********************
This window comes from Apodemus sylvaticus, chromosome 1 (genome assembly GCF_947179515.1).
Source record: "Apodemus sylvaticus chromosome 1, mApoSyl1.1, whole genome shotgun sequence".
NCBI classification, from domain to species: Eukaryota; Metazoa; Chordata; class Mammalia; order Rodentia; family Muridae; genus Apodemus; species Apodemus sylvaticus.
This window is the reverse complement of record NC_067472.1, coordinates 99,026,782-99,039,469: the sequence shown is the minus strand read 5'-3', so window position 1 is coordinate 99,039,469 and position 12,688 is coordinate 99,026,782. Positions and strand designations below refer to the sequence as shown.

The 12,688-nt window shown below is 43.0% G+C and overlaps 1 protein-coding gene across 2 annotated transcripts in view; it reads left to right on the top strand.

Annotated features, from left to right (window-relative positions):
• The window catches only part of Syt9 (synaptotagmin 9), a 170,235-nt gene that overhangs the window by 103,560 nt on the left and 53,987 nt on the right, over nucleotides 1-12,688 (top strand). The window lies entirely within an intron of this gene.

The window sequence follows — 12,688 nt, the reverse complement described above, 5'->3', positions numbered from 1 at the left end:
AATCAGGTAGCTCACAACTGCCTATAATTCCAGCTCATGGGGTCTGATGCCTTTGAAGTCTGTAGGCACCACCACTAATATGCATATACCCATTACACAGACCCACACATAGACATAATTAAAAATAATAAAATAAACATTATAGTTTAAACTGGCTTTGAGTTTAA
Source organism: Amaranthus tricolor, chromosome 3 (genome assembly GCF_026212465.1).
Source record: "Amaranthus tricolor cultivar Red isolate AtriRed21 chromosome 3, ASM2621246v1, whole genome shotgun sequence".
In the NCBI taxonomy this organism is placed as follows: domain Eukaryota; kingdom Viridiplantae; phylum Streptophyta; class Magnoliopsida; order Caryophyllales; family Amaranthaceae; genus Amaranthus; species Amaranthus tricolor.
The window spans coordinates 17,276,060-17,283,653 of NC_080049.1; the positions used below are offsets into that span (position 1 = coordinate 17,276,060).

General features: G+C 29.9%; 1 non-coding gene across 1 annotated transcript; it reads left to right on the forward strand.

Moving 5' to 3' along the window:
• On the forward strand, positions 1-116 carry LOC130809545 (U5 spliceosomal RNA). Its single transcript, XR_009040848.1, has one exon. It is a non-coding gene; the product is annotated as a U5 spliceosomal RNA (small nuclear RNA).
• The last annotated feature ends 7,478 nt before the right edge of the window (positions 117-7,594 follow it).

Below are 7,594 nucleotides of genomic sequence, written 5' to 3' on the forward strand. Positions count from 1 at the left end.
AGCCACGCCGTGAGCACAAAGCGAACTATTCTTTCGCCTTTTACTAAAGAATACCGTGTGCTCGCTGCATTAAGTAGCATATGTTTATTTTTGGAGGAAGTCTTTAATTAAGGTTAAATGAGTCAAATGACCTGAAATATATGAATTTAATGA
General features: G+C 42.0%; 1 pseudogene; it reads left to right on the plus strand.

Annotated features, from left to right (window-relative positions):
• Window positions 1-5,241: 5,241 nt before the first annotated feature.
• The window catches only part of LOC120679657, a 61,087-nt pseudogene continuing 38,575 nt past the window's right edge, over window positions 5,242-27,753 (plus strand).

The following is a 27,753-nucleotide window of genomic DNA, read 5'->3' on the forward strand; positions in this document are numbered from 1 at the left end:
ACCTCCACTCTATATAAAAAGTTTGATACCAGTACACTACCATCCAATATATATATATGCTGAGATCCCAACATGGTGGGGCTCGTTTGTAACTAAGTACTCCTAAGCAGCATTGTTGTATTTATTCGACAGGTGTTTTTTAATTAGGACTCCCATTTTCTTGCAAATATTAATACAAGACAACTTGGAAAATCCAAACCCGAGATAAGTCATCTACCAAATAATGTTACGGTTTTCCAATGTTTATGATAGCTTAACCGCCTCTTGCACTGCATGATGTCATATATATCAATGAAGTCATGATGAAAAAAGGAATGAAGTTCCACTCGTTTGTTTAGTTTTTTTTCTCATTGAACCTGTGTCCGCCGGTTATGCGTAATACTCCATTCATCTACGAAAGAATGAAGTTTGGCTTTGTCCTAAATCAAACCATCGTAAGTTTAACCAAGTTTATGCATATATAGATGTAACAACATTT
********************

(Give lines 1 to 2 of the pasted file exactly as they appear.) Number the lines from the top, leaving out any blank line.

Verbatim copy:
This window comes from Apodemus sylvaticus, chromosome 1 (genome assembly GCF_947179515.1).
Source record: "Apodemus sylvaticus chromosome 1, mApoSyl1.1, whole genome shotgun sequence".